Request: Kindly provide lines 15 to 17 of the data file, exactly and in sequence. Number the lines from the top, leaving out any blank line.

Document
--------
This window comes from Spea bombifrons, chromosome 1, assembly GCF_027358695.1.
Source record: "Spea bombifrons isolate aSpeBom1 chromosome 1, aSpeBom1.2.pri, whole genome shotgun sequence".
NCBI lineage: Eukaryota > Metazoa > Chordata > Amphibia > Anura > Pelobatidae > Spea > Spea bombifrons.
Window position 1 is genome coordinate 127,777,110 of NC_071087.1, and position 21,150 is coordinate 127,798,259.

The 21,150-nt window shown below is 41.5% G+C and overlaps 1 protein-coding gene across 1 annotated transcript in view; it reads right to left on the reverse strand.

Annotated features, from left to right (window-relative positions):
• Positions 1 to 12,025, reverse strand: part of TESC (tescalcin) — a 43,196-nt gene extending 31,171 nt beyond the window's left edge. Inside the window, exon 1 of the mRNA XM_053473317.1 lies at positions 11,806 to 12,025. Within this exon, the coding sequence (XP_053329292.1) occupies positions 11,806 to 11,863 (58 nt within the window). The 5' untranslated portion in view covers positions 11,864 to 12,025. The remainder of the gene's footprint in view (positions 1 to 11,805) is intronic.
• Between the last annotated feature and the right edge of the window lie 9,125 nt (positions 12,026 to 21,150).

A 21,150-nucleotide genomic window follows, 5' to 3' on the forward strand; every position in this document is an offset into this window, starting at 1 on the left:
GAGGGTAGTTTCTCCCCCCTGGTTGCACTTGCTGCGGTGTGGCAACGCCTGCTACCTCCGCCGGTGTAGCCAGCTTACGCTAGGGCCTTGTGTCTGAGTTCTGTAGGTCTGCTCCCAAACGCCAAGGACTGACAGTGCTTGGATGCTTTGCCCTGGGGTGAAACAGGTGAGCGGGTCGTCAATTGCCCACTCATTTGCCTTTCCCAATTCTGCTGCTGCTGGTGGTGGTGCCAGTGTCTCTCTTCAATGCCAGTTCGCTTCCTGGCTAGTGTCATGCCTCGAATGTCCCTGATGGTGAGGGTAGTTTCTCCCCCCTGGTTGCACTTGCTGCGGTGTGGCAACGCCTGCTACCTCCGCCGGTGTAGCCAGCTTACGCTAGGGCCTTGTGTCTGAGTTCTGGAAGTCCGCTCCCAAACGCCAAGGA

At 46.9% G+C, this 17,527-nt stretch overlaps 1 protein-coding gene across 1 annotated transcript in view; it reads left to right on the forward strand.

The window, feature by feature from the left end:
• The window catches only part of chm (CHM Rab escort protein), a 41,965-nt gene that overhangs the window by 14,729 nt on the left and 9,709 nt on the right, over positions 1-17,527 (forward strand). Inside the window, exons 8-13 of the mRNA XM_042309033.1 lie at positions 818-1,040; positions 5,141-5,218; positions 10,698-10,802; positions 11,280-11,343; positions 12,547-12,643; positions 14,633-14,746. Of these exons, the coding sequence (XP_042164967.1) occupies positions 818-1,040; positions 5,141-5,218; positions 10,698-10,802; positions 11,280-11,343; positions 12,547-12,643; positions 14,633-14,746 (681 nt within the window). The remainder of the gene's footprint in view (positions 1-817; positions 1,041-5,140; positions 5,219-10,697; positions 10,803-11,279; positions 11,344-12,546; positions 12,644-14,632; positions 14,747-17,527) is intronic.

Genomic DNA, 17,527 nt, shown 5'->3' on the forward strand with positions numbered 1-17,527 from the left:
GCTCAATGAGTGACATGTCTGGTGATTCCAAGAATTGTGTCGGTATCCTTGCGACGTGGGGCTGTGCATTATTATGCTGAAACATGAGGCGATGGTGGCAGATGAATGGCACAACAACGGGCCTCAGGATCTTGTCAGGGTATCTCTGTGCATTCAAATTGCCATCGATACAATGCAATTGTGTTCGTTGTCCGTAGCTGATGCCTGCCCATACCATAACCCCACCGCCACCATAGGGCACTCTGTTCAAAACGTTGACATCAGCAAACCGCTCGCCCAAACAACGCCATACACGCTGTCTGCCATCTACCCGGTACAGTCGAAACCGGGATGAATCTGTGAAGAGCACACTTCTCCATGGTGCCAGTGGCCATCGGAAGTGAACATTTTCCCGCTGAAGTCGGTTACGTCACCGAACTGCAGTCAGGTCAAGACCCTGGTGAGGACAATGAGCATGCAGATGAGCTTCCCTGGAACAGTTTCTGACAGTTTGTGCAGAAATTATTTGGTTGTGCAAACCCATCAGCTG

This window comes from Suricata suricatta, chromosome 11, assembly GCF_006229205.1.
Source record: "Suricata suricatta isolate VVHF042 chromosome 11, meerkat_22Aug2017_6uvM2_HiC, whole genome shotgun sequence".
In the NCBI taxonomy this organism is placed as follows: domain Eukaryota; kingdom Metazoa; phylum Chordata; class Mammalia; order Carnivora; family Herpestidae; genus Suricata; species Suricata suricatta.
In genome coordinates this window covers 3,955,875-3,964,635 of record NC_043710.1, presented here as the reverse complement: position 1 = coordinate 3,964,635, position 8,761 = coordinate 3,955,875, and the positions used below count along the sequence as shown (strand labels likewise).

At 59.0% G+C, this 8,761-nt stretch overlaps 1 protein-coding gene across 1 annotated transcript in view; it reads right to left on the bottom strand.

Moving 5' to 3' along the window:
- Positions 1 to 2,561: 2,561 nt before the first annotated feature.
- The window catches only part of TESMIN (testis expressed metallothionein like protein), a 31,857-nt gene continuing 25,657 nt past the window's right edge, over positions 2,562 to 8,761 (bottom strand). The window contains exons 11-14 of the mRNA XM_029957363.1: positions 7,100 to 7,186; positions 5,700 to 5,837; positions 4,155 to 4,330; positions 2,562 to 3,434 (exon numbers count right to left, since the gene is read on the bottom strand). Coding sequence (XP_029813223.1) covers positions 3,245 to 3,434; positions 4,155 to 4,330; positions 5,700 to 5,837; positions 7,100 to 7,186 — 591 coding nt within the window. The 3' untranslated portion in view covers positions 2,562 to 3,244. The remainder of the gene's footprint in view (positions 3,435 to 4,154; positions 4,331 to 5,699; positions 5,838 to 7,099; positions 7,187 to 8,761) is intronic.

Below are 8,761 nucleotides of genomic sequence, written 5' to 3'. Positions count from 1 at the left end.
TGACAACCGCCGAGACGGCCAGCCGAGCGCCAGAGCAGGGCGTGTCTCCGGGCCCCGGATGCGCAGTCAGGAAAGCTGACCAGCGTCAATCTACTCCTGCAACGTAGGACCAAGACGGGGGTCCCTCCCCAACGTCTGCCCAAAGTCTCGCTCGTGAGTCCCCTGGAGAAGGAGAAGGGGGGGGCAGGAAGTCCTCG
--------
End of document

GCTCAATGAGTGACATGTCTGGTGATTCCAAGAATTGTGTCGGTATCCTTGCGACGTGGGGCTGTGCATTATTATGCTGAAACATGAGGCGATGGTGGCAGATGAATGGCACAACAACGGGCCTCAGGATCTTGTCAGGGTATCTCTGTGCATTCAAATTGCCATCGATACAATGCAATTGTGTTCGTTGTCCGTAGCTGATGCCTGCCCATACCATAACCCCACCGCCACCATAGGGCACTCTGTTCAAAACGTTGACATCAGCAAACCGCTCGCCCAAACAACGCCATACACGCTGTCTGCCATCTACCCGGTACAGTCGAAACCGGGATGAATCTGTGAAGAGCACACTTCTCCATGGTGCCAGTGGCCATCGGAAGTGAACATTTTCCCGCTGAAGTCGGTTACGTCACCGAACTGCAGTCAGGTCAAGACCCTGGTGAGGACAATGAGCATGCAGATGAGCTTCCCTGGAACAGTTTCTGACAGTTTGTGCAGAAATTATTTGGTTGTGCAAACCCATCAGCTG

This window comes from Suricata suricatta, chromosome 11, assembly GCF_006229205.1.
Source record: "Suricata suricatta isolate VVHF042 chromosome 11, meerkat_22Aug2017_6uvM2_HiC, whole genome shotgun sequence".